The perfect double-layer yellow cake on the Pillsbury box doesn’t appear that way when it comes out of the oven. It’s a food stylist’s job to make the food you buy as delectable as the advertisement promises. And you can judge from their day rates -– $500 to $700 in the Twin Cities -– that their duties entail more than a few swipes of a spatula. Whether it’s a shot of a lone potato chip or a complete Christmas dinner, if the chow is for sale, you can bet a food stylist was behind the scenes. And although the economy has slowed the industry down a bit, the Twin Cities is still fertile ground for this unconventional line of work.
Meet two Minneapolis-based food stylists: Betsy Nelson, 46, and Genie Zarling, 51. Nelson has been working in the business for a decade. Zarling has been styling food since 1992 and also works as a pastry chef at YUM! Kitchen and Bakery in St. Louis Park.
How did you get your start as a food stylist?
NELSON: I worked as a chef in a variety of Twin Cities restaurants, attended a food styling seminar in Chicago, and was hooked. I did some “test” shots for my portfolio and sent some mailings, made some phone calls and started getting calls for work. It also helps that my brother, Paul Nelson, is a photographer, so I did have some fortunate connections with different studios, and he was able to help me build my portfolio as well.
ZARLING: I decorated a chocolate silk pie for Baker’s Square while working as a pastry chef at Lucia’s Restaurant.
What are the most and least enjoyable sides of your job?
NELSON: I get to work with a variety of fun, creative people in the advertising/photo industry. I really like to work with food, but unfortunately the food isn’t always the greatest quality, or very attractive. There’s only so much you can do with canned chili to pretty it up!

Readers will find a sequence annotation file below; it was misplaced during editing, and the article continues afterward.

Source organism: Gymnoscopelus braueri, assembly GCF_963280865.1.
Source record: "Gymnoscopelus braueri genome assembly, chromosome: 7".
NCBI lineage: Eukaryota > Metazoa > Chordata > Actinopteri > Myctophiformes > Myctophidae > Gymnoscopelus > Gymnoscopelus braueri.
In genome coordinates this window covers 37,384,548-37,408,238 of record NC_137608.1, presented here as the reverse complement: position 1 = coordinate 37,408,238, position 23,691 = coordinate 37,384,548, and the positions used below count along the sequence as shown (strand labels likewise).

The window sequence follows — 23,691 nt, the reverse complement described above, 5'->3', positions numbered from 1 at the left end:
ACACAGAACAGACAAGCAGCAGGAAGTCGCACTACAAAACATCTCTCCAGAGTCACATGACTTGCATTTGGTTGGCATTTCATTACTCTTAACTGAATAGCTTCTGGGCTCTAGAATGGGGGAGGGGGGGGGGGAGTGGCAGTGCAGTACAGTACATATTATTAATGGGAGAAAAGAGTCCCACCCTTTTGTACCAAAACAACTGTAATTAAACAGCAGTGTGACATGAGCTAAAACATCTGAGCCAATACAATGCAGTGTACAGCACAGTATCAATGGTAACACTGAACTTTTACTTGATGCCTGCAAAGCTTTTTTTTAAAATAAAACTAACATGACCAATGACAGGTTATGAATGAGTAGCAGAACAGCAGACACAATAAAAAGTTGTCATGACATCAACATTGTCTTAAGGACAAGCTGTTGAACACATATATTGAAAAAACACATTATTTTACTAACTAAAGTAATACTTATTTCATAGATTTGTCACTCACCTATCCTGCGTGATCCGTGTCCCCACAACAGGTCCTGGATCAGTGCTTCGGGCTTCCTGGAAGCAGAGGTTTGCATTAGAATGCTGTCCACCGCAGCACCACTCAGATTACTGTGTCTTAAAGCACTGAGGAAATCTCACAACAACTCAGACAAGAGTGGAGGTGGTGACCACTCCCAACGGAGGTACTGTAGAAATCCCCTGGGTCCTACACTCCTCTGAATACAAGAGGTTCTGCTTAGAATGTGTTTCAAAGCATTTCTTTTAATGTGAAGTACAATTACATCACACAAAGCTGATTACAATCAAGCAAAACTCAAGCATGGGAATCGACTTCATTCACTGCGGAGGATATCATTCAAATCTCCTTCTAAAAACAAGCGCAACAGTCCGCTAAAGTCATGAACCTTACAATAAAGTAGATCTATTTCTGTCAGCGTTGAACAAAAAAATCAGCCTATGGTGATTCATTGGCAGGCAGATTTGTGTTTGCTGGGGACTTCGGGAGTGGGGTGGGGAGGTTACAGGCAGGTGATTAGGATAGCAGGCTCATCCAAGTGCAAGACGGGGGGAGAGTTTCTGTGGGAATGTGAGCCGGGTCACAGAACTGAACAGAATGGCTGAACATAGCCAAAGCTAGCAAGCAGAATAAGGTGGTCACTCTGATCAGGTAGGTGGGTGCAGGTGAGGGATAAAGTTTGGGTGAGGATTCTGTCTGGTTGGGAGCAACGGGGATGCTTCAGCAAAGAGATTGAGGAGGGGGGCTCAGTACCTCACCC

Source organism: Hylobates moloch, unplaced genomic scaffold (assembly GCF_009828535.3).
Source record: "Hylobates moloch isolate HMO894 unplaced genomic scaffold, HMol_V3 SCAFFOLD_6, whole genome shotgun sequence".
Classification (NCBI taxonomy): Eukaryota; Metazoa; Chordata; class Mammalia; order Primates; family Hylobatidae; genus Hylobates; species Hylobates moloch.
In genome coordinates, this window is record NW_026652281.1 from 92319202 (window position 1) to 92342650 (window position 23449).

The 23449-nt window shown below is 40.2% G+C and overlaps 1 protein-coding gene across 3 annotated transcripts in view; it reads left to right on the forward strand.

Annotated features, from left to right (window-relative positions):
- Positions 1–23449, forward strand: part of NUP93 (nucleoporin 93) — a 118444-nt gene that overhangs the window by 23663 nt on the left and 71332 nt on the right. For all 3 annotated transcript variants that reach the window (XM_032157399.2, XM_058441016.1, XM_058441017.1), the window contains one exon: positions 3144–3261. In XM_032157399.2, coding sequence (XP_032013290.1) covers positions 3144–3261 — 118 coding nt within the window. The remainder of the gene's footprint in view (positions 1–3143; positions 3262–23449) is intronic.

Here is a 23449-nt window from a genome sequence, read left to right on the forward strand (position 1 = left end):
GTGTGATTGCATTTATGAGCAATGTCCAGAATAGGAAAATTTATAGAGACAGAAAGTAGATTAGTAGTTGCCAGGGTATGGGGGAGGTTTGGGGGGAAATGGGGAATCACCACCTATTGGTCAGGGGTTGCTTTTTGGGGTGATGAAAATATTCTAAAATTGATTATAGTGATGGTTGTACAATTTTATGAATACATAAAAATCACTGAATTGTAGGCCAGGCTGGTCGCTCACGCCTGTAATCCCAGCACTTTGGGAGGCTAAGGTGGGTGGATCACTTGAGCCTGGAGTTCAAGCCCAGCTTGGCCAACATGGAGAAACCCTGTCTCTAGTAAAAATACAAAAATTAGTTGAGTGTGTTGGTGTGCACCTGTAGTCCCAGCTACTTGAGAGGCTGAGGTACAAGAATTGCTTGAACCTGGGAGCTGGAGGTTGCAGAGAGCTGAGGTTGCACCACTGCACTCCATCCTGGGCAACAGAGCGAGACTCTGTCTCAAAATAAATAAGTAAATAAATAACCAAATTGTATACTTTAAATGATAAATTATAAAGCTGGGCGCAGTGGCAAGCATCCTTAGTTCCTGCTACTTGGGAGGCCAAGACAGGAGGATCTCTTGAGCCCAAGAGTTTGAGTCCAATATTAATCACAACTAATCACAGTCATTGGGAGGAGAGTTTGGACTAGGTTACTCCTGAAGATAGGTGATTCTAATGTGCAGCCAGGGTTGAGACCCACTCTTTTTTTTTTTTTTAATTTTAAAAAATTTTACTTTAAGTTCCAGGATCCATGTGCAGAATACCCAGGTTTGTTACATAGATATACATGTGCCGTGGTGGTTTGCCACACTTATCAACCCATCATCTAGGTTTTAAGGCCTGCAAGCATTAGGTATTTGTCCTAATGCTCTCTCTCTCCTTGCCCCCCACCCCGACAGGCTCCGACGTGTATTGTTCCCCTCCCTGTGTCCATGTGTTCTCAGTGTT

ZARLING: The most enjoyable part of food styling is creating beautiful food while working with fun people. Doing the dishes after a long day of styling is my least favorite. Most people don’t realize that we not only style but also shop, cook, and clean up after the shoot.
Tell us about a memorable project you’ve worked on.
NELSON: I like to work with organic foods and have done some work with Organic Valley, which was fun. I also do a lot of holiday signage and promos for Target. It’s really fun to work on the Halloween stuff, because it’s so crazy and covered with candy.
ZARLING: Most recently I worked on a project for Best Buy. The photographer took the back off a refrigerator and shot looking into the fridge where a model was reaching for a whipped cream cake that I made. We had to shoot in the kitchen so I had to style the cake in a hallway on a card table. Working with models is challenging but lots of fun, they usually need to look better than the food so there isn’t as much pressure.
Do you cook at home?
NELSON: Yes, I do. It’s very therapeutic, since I don’t get to choose what I make for a photo shoot, and often the food we shoot isn’t very appealing or healthful. I enjoy making food for my kids that is tasty and healthy.
ZARLING: Yes, we cook at home more often that not. My husband (photographer Joe Michl) usually cooks on the days I style as I’m usually pretty tired from being on my feet all day.
Can you suggest some quick tips for home cooks to dress up “real” dishes?
NELSON: I would say that when you plan a meal, think of having a variety of colors so you don’t end up with a plate of all beige or brown food. It will look more appealing and is going to be better for you, too. Also, taking some care to not overcook vegetables to retain color and flavor will make for a more attractive and healthy plate
ZARLING: I often garnish with herbs that complement the dish, either chopped or whole sprigs. It helps to think of color and texture when you’re planning so everything doesn’t look the same. My daughters like to clean off the edges of the plate so it looks like you’re at restaurant. It’s silly, but it does dress things up a bit.